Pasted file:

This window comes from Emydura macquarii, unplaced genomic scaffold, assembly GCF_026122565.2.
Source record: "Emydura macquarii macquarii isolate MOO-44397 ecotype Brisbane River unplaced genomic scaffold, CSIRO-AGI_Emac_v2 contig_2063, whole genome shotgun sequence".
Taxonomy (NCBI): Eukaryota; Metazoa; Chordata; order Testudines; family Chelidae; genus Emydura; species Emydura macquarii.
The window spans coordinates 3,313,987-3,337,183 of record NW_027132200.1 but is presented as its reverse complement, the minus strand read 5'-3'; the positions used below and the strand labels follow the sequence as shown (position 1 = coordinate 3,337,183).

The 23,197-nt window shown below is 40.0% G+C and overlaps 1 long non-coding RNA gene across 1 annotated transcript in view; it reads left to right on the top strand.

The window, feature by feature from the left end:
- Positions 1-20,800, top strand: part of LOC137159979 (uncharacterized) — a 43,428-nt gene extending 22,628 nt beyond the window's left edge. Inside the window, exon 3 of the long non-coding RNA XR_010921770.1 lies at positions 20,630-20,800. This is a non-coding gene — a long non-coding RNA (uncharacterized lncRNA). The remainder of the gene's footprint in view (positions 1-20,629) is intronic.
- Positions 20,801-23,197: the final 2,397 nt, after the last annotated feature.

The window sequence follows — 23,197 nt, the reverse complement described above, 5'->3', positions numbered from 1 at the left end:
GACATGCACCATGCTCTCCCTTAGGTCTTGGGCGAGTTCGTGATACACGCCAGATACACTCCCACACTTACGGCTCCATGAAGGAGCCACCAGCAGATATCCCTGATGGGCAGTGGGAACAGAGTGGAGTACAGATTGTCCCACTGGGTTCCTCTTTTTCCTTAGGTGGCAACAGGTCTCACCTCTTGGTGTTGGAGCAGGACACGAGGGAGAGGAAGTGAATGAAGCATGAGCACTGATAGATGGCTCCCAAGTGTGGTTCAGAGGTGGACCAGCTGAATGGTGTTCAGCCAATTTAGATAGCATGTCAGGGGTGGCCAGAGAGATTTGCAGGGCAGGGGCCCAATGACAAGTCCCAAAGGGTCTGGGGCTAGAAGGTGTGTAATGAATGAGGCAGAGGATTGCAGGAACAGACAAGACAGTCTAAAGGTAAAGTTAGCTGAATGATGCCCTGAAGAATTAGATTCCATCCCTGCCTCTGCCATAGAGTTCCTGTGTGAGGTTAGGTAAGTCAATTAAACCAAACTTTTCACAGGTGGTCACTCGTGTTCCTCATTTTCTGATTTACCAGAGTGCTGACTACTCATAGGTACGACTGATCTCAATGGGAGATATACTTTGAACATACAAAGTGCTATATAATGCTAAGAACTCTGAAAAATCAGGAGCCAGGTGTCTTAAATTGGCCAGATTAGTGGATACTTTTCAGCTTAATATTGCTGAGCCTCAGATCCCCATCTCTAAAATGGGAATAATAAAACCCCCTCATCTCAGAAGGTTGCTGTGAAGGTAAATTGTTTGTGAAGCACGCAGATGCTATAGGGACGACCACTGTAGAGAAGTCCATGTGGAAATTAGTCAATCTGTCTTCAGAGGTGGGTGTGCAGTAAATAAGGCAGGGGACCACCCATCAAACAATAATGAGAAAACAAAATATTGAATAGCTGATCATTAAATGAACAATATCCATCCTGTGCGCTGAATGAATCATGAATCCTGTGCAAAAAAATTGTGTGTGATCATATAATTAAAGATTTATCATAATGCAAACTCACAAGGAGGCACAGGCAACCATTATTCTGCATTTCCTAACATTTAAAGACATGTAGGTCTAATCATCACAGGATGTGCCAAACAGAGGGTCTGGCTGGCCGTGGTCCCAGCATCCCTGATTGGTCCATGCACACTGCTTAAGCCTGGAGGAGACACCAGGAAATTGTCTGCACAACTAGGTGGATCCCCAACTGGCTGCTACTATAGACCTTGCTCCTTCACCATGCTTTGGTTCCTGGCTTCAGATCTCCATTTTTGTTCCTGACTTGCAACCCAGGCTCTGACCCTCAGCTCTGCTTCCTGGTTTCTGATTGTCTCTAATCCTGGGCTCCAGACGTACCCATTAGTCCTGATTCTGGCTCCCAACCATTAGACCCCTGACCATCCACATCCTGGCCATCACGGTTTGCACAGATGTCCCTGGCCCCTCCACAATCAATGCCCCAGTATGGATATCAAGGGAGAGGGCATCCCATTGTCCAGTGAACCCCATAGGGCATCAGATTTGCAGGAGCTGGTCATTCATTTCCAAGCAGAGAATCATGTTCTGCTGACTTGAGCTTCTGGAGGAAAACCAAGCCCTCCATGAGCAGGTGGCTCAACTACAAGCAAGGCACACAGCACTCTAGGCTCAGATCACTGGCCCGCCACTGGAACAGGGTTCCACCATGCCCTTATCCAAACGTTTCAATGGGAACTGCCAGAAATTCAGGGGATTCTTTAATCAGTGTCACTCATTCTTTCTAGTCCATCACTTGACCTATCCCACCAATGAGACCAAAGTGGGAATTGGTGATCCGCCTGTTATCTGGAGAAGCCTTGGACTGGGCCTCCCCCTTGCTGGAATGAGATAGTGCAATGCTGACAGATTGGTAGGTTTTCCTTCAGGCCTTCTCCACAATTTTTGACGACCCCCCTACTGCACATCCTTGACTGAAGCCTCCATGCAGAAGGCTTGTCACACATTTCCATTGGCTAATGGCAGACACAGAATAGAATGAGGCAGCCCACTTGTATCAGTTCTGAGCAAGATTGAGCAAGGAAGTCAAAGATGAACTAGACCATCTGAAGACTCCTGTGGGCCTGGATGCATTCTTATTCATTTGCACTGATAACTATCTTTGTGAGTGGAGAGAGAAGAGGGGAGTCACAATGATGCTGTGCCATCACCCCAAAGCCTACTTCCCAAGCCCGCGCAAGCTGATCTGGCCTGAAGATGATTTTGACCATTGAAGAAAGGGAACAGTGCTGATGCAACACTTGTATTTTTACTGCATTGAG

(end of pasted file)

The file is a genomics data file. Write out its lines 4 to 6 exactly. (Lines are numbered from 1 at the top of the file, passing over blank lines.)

The window spans coordinates 3,313,987-3,337,183 of record NW_027132200.1 but is presented as its reverse complement, the minus strand read 5'-3'; the positions used below and the strand labels follow the sequence as shown (position 1 = coordinate 3,337,183).

The 23,197-nt window shown below is 40.0% G+C and overlaps 1 long non-coding RNA gene across 1 annotated transcript in view; it reads left to right on the top strand.

The window, feature by feature from the left end: